Saturday, December 24, 2011

John Jett

A tale of two teams. A slight alteration of Charles Dickens' famous novel sufficiently describes the difference between this season's Michigan State Spartans and that of last seasons. After back-to-back Big Ten championships and Final Four runs, the 2010-2011 Spartans finished the Big Ten 9-9, tied for 4th, and desperately searching for a win to make it to it's 14th straight NCAA tournament, which they found over Purdue in the Big Ten tournament, before losing in the first round to UCLA, ending one of the most disappointing basketball seasons in recent school memory. That does not appear to be the case with the 2011-2012 Michigan State basketball team.

After losing their first two games to then #1 North Carolina and #6 Duke, the Spartans have won their last eleven games, including an impressive win at #22 Gonzaga, who have a 92-7 record on their home court, during which senior forward Draymond Green scored a career high 34 points. The Spartans are ranked 6th nationally in rebounding, 12th in assists, 44th in points per game, and 51st in field goal percentage. After starting the season unranked, the Spartans are currently #20 in the country.

So what's the difference between the '10-'11 Spartans team and the '11-'12 one? There were the fundamental problems, of course. A typical MSU basketball team is defense-oriented with a strong post presence, which didn't happen. They're aggressive in rebounding and in loose balls, but that effort wasn't there either. But the fundamental problems stemmed from some larger issues. The first problem with last season's team began before they even set foot on the court: off-court distractions. The summer after their second straight Final Four run, Tom Izzo was heavily pursued by the Cleveland Cavaliers after head coach Mike Brown was fired. The weeklong drama included numerous visits to Cleveland and, finally, a late-night press conference announcing his refusal. The situation, though, planted some seeds of discomfort amongst the team in early July. The drama continued rolling in that summer when would-be senior Chris Allen was dismissed from the team for unspecified reasons and transferred to Iowa State. He would be joined in February by dismissed junior Korie Lucious. Meanwhile, senior captain and point guard Kalin Lucas, after deciding to return for his senior season, continued to struggle and recover from a torn achilles tendon suffered during the Final Four run, junior Delvon Roe fought through chronic knee pain, and redshirted freshman Russell Byrd had yet another foot surgery. As the Spartans were anything but stable off-the-court, they struggled to find stability on the court as well. 

Another major problem that factored into the team's struggles was the lack of leadership. Tom Izzo takes pride in having a player-coached team and, under Izzo, the Spartans have had many great leaders: Antonio Smith, Mateen Cleaves, Alan Anderson, Drew Neitzel, Travis Walton. Generally, team leadership (for any team) comes from people who are natural born leaders, talented, and experienced. Last year, the Spartans star senior, point guard Kalin Lucas, was not a leader. Izzo wanted him to be, but it wasn't in his personality to lead. Senior Durrell Summers also didn't have the gumption to lead nor did he have the kind of playing season that would inspire his teammates. The person who did have the natural ability to lead was junior Draymond Green. So last year's team faced another dilemma: to follow the leadership of a senior point guard who didn't want/know how to lead, or to follow the guy who wanted to lead, but was forced to take a backseat to the seniors. Ultimately, no decision was made.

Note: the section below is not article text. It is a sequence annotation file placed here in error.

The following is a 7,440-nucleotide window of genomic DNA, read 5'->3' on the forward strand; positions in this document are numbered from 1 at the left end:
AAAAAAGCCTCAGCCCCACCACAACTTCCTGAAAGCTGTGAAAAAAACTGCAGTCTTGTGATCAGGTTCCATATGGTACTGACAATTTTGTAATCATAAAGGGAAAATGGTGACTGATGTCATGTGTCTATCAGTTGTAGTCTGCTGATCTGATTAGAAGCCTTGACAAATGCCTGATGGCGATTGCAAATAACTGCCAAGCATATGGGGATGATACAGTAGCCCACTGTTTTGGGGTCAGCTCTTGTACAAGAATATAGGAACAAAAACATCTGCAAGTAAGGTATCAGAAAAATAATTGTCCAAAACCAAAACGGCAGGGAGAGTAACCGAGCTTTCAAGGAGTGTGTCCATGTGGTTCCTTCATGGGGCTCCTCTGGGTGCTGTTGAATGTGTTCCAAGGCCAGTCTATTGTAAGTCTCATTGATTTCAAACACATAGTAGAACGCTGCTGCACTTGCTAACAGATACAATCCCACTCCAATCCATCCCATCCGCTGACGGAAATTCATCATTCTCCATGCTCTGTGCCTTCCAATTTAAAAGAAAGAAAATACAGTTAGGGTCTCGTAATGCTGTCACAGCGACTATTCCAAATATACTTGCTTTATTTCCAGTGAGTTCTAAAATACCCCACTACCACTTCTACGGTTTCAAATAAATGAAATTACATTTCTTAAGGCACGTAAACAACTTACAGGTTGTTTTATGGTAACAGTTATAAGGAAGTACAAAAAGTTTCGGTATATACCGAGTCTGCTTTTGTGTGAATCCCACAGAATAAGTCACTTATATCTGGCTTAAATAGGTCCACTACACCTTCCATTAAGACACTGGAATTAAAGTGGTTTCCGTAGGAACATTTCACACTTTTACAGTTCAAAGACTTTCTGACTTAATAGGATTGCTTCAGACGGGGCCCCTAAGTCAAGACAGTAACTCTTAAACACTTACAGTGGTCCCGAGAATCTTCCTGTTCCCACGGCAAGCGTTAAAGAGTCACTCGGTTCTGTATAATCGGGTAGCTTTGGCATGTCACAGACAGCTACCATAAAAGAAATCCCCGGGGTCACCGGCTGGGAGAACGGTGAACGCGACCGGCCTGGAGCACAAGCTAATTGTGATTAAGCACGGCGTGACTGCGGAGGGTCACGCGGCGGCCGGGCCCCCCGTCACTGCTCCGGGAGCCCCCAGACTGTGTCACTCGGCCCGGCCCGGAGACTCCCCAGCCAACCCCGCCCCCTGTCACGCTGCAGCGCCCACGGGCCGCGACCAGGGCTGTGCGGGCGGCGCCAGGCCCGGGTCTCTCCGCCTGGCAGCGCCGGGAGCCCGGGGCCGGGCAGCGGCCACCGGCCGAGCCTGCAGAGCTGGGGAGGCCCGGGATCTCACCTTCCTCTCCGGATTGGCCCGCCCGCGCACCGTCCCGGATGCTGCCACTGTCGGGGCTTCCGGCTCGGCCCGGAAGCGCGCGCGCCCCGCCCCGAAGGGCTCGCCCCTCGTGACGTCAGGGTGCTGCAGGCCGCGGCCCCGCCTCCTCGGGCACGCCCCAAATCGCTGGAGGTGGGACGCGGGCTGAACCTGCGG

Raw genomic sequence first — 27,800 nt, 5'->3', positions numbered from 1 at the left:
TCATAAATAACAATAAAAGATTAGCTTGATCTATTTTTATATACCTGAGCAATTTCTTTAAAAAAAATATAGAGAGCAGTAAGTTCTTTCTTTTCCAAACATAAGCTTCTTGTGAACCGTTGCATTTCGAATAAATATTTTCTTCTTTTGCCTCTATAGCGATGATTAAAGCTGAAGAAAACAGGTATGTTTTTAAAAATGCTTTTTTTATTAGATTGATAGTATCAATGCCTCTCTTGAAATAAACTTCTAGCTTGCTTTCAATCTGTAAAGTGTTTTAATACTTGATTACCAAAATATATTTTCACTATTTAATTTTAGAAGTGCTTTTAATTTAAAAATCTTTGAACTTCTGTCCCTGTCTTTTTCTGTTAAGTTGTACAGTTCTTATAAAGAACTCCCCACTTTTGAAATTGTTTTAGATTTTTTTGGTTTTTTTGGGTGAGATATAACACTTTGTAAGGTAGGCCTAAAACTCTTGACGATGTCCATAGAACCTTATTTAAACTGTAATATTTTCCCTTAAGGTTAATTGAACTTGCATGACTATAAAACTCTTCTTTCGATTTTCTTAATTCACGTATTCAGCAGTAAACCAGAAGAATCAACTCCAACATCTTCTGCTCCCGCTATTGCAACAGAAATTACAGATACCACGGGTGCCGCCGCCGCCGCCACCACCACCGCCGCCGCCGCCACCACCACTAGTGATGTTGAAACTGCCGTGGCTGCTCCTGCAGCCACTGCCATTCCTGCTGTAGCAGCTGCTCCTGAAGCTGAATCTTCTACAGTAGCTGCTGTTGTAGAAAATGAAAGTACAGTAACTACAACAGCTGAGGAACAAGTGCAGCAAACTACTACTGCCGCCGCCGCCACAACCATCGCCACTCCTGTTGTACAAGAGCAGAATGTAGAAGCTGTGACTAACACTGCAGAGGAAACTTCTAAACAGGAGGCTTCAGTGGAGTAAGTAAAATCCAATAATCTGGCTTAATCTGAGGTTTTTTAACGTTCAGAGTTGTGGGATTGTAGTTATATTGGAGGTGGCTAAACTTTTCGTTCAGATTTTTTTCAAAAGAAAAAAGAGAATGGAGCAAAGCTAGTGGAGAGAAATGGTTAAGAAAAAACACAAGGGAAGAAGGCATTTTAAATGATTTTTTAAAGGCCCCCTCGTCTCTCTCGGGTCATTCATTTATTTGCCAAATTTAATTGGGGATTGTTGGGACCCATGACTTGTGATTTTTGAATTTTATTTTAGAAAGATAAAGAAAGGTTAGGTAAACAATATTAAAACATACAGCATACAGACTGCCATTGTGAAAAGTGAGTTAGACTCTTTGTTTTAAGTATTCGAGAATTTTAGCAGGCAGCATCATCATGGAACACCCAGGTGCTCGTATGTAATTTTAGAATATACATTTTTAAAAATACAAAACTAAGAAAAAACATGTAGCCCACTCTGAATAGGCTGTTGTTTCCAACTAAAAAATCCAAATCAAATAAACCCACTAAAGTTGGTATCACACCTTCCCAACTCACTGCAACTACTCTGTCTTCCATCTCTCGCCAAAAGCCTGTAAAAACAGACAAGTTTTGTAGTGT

Last year's team wasn't a team. Players, seniors in particular, focused on playing for the names on the back of their jerseys rather than the name on the front. There was no chemistry, too many distractions, and a sense of entitlement coming into the season, ranked #2 in the country after back-to-back Final Four runs. It's not secret that I'm a huge Spartan fan. My father is a bigger Spartan fan. We turned the games off. We couldn't watch. 

That's not the case with this year's team. No dismissals. No NBA flirtations. No injured players. The players aren't selfish (17.5 apg, 12th nationally). Draymond Green is the undisputed leader of the team. They hustle, they rebound, they play in the post. They started the season under the radar and have had to prove themselves to get ranked. The difference between the two Spartans' teams shows how important leadership, effort, and team chemistry is to the game. The skill level of teams isn't dependent on the amount of talent in each individual player; it's what happens when they all play together.

This entry is in honor of John Jett, #19 punter on the 1999 Detroit Lions football team. He played college football at East Carolina University, spent 1993-1996 with the Dallas Cowboys, winning two Superbowls, and was with the Lions from 1997-2003. This was the Lions last team to make the playoffs. Until tonight. With their 38-10 victory over the San Diego Chargers, the Lions have clinched their first playoff berth in 13 years.

The Sports Nerd

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